Clinical time is spent in the following rotations:
|Block Area & Operating Room (Duke North)||20 weeks|
|Block Area & Operating Room (Ambulatory Surgery Center)||20 weeks|
|Inpatient Pain Service||10 weeks|
|Chronic Pain||2 weeks|
Block Area & Operating Room (Duke North and Ambulatory Surgery Center)
Fellows are assigned 2-3 clinical days per week in the operating room supervised by a faculty member from the RAAPM fellowship. The fellow will perform his/her own peripheral and/or neuraxial blocks under supervision, in addition to managing the case throughout the perioperative period. Elective orthopedic surgery cases (i.e. joint replacement, hand surgery, sports medicine) make up a large proportion of these assignments, but there is a wide variety of other rooms to provide fellows an excellent regional anesthesia experience, such as vascular, breast, plastics, trauma, and general surgery.
The remaining clinical days per week are spent in the preoperative block area. Fellows perform a variety of peripheral and neuraxial blocks for a diverse array of clinical services under the supervision of RAAPM faculty. A typical day for a fellow in the block area would involve performing 10-15 blocks for upper extremity, lower extremity and truncal procedures. Fellows regularly act as consultants for other anesthesiology attendings who are staffed to rooms requiring pre-operative or post-operative block procedures (e.g. TAP, QL, PECS, erector spinae, paravertebral, etc.) Fellows are also called upon to perform rescue blocks in the Emergency Department and Postoperative Care Unit under the supervision of a RAAPM faculty member.
This rotation is split between the main hospital (Duke North) and the Ambulatory Surgery Center. This is designed to expose fellows to the complete breadth and depth of regional anesthesiology clinical practice. Whether caring for elite athletes in the fast-paced ambulatory sports medicine rooms, placing multiple catheters for lower limb amputation, or choosing just the right combination of blocks for a patient undergoing mastectomy and reconstruction, one of the foundational goals of our fellowship is to ensure that there is no clinical scenario, technique or judgment call relating to acute pain medicine and regional anesthesiology that our fellows have not faced as they prepare for their roles as leaders in the field.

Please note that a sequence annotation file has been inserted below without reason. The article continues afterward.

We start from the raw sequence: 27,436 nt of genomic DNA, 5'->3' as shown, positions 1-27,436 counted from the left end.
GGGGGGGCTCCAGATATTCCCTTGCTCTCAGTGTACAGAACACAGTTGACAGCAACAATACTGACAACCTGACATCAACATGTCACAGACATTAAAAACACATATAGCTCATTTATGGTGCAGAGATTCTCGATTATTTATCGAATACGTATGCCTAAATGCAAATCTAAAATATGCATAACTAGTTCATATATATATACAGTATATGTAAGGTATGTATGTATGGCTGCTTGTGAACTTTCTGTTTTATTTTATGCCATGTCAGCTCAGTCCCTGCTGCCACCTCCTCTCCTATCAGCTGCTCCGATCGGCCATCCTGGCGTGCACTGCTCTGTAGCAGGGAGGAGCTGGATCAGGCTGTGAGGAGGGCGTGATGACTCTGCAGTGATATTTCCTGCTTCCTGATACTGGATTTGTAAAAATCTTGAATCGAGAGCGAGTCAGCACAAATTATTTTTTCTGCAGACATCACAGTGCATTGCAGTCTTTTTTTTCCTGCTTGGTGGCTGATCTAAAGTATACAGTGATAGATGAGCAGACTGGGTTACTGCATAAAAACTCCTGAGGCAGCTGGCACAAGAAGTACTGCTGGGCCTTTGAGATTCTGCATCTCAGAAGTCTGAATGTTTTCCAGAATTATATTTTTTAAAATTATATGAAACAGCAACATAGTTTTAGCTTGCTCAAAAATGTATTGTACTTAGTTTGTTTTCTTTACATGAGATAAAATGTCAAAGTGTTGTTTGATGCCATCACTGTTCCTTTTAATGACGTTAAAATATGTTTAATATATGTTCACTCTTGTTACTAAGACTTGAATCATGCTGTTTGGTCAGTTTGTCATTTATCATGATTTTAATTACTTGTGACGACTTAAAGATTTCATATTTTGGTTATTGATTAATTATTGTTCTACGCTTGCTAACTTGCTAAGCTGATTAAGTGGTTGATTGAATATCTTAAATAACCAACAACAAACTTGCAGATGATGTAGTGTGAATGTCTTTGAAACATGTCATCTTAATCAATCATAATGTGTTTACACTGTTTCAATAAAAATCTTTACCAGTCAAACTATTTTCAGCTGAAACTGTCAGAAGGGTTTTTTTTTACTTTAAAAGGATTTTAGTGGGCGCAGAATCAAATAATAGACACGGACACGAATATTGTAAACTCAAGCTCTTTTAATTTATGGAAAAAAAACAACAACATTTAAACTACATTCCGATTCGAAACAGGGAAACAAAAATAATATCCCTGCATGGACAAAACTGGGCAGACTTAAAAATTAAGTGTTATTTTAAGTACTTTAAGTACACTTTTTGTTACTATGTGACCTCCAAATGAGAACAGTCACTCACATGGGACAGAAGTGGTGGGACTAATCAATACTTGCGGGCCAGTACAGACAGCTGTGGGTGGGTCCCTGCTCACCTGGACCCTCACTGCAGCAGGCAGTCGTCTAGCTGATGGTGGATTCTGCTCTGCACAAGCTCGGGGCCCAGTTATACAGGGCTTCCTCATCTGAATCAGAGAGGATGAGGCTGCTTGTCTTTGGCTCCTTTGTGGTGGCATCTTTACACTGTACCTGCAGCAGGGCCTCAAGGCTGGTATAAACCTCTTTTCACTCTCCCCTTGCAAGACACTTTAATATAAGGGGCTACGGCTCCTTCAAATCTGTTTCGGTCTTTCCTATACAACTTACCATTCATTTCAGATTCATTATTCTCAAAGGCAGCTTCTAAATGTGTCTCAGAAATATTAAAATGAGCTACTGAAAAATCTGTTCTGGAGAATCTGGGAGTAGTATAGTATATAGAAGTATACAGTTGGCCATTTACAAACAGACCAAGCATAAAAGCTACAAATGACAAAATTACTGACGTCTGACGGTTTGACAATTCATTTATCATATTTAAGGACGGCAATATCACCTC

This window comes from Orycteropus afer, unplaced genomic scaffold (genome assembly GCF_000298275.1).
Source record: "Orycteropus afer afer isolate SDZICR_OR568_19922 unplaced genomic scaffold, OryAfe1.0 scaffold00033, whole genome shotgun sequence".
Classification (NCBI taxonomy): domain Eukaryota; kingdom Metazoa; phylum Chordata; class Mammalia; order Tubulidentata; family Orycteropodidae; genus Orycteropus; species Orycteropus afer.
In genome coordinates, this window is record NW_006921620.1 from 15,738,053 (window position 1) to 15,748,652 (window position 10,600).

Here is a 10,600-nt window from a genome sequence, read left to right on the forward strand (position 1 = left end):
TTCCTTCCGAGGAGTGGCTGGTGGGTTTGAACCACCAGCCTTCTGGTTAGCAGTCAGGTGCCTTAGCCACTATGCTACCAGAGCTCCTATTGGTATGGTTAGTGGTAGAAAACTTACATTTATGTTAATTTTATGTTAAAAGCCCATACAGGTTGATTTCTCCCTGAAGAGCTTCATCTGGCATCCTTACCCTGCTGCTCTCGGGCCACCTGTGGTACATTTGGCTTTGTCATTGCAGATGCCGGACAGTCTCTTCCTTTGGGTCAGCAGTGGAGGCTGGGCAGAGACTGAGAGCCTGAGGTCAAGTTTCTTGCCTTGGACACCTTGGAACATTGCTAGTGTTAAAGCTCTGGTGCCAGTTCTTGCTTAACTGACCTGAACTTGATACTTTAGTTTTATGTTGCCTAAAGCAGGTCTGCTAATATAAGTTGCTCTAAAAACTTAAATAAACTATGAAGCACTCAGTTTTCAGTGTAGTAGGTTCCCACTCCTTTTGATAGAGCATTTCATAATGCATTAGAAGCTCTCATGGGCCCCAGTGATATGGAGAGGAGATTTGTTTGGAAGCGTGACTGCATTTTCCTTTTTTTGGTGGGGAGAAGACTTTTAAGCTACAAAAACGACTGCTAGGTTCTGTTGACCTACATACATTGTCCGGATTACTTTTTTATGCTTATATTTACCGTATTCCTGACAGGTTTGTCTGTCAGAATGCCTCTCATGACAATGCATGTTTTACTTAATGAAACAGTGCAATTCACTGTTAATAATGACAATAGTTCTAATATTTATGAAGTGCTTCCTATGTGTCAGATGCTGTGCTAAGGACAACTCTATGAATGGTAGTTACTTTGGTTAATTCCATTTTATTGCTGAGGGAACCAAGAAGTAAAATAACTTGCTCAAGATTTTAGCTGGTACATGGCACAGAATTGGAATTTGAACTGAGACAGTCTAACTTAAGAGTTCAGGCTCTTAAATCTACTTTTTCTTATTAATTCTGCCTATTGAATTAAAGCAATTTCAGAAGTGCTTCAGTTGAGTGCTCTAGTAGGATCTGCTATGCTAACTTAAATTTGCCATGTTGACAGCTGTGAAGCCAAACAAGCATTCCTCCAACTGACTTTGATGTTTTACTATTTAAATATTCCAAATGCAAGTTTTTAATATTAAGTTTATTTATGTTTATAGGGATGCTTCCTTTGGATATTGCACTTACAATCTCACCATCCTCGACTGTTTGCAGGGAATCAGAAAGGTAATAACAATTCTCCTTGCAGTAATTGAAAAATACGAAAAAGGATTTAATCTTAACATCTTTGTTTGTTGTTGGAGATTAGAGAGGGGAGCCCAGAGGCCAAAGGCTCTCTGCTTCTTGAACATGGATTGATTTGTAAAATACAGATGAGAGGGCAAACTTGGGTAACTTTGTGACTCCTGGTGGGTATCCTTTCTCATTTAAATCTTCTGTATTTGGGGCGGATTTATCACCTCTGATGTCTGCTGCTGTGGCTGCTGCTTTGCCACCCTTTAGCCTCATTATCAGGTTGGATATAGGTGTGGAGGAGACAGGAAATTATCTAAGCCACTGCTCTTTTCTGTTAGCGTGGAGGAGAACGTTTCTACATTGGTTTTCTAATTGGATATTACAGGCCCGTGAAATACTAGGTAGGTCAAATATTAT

Skill in the use of ultrasonography is acquired throughout the academic year. In addition to the techniques related to regional nerve blocks, fellows receive instruction in Point of Care Ultrasonography (POCUS), including trans-thoracic echocardiography, gastric, lung and IVC ultrasound, airway ultrasound and abdominal/FAST exam.
Inpatient Pain Service (IPS)
Fellows spend a total of 10-12 weeks on the IPS where they assume the leadership role on a team of other trainees and mid-level providers, all under the guidance of RAAPM faculty. On this service, the fellow learns to manage acute postoperative pain using a variety of pharmacologic, non-pharmacologic, and nerve block-based techniques and tools. Rounds are conducted daily on a patient population primarily consisting of those with peripheral and neuraxial catheters in situ and those on ketamine or lidocaine infusions. This includes patients on the surgical floors, the critical care units and the pediatric floors. The management of new acute pain consults and the placement of peripheral nerve or neuraxial blocks is a substantial part of the IPS experience.
Chronic Pain Rotation
Pain doesn’t respect the strict boundaries of “acute” and “chronic” and there is a lot to be gained by managing patients who have longstanding pain needs. Fellows spend two weeks seeing new consults for chronic nonmalignant and cancer pain and using many of the tools learned in the care of acute pain management to help ease the suffering of these patients. This inpatient rotation is done at Duke North.